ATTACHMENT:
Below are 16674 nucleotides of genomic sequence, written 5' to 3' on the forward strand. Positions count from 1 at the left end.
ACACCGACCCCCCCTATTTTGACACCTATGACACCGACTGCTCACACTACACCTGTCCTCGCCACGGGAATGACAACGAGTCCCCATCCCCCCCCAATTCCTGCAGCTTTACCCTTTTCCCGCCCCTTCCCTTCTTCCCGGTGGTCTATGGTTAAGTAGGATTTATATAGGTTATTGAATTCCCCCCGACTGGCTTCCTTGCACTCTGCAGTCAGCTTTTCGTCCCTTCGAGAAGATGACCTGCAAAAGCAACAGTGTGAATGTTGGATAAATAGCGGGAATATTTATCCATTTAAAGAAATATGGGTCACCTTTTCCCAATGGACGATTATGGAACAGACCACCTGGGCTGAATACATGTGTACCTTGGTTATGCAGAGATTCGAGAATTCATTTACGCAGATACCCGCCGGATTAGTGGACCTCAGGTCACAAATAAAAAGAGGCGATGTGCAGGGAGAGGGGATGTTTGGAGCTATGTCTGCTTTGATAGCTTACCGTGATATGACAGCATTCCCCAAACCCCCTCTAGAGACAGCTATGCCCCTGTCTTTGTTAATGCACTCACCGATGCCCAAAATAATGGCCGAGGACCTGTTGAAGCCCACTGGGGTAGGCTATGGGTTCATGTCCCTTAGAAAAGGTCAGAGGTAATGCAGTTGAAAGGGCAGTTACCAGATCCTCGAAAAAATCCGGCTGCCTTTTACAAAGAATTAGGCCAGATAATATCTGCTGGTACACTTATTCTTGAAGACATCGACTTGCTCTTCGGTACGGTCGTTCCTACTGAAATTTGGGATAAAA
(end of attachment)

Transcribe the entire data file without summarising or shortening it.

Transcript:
Below are 16674 nucleotides of genomic sequence, written 5' to 3' on the forward strand. Positions count from 1 at the left end.
ACACCGACCCCCCCTATTTTGACACCTATGACACCGACTGCTCACACTACACCTGTCCTCGCCACGGGAATGACAACGAGTCCCCATCCCCCCCCAATTCCTGCAGCTTTACCCTTTTCCCGCCCCTTCCCTTCTTCCCGGTGGTCTATGGTTAAGTAGGATTTATATAGGTTATTGAATTCCCCCCGACTGGCTTCCTTGCACTCTGCAGTCAGCTTTTCGTCCCTTCGAGAAGATGACCTGCAAAAGCAACAGTGTGAATGTTGGATAAATAGCGGGAATATTTATCCATTTAAAGAAATATGGGTCACCTTTTCCCAATGGACGATTATGGAACAGACCACCTGGGCTGAATACATGTGTACCTTGGTTATGCAGAGATTCGAGAATTCATTTACGCAGATACCCGCCGGATTAGTGGACCTCAGGTCACAAATAAAAAGAGGCGATGTGCAGGGAGAGGGGATGTTTGGAGCTATGTCTGCTTTGATAGCTTACCGTGATATGACAGCATTCCCCAAACCCCCTCTAGAGACAGCTATGCCCCTGTCTTTGTTAATGCACTCACCGATGCCCAAAATAATGGCCGAGGACCTGTTGAAGCCCACTGGGGTAGGCTATGGGTTCATGTCCCTTAGAAAAGGTCAGAGGTAATGCAGTTGAAAGGGCAGTTACCAGATCCTCGAAAAAATCCGGCTGCCTTTTACAAAGAATTAGGCCAGATAATATCTGCTGGTACACTTATTCTTGAAGACATCGACTTGCTCTTCGGTACGGTCGTTCCTACTGAAATTTGGGATAAAA